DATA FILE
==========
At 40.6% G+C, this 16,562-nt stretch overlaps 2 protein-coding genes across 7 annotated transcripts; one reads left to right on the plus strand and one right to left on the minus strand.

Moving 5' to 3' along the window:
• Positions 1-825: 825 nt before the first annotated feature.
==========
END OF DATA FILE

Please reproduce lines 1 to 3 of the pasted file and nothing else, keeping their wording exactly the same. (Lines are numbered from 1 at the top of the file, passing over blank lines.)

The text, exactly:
At 40.6% G+C, this 16,562-nt stretch overlaps 2 protein-coding genes across 7 annotated transcripts; one reads left to right on the plus strand and one right to left on the minus strand.

Moving 5' to 3' along the window:
• Positions 1-825: 825 nt before the first annotated feature.